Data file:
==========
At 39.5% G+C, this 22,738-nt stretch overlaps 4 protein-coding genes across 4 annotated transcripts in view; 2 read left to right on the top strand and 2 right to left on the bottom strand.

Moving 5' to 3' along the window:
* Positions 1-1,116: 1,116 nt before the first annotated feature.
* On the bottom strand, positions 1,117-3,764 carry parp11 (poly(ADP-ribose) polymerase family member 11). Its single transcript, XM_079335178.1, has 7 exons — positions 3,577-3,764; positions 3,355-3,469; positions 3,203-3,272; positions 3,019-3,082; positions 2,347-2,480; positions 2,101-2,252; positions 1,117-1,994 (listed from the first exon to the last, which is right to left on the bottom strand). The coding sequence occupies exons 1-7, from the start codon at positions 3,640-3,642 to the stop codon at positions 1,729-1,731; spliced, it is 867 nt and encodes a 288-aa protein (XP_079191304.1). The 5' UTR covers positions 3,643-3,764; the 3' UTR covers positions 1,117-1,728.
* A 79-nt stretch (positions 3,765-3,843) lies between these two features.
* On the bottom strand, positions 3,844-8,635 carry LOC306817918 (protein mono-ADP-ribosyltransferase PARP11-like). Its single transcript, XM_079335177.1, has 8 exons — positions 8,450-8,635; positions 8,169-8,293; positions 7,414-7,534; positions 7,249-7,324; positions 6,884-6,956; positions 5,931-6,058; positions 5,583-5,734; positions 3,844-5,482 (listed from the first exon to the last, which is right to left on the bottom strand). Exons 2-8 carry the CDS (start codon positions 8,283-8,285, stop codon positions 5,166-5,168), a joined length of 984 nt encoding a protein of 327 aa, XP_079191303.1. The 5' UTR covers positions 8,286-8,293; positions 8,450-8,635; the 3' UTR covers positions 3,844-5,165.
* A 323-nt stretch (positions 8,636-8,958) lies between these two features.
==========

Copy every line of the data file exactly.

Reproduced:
At 39.5% G+C, this 22,738-nt stretch overlaps 4 protein-coding genes across 4 annotated transcripts in view; 2 read left to right on the top strand and 2 right to left on the bottom strand.

Moving 5' to 3' along the window:
* Positions 1-1,116: 1,116 nt before the first annotated feature.
* On the bottom strand, positions 1,117-3,764 carry parp11 (poly(ADP-ribose) polymerase family member 11). Its single transcript, XM_079335178.1, has 7 exons — positions 3,577-3,764; positions 3,355-3,469; positions 3,203-3,272; positions 3,019-3,082; positions 2,347-2,480; positions 2,101-2,252; positions 1,117-1,994 (listed from the first exon to the last, which is right to left on the bottom strand). The coding sequence occupies exons 1-7, from the start codon at positions 3,640-3,642 to the stop codon at positions 1,729-1,731; spliced, it is 867 nt and encodes a 288-aa protein (XP_079191304.1). The 5' UTR covers positions 3,643-3,764; the 3' UTR covers positions 1,117-1,728.
* A 79-nt stretch (positions 3,765-3,843) lies between these two features.
* On the bottom strand, positions 3,844-8,635 carry LOC306817918 (protein mono-ADP-ribosyltransferase PARP11-like). Its single transcript, XM_079335177.1, has 8 exons — positions 8,450-8,635; positions 8,169-8,293; positions 7,414-7,534; positions 7,249-7,324; positions 6,884-6,956; positions 5,931-6,058; positions 5,583-5,734; positions 3,844-5,482 (listed from the first exon to the last, which is right to left on the bottom strand). Exons 2-8 carry the CDS (start codon positions 8,283-8,285, stop codon positions 5,166-5,168), a joined length of 984 nt encoding a protein of 327 aa, XP_079191303.1. The 5' UTR covers positions 8,286-8,293; positions 8,450-8,635; the 3' UTR covers positions 3,844-5,165.
* A 323-nt stretch (positions 8,636-8,958) lies between these two features.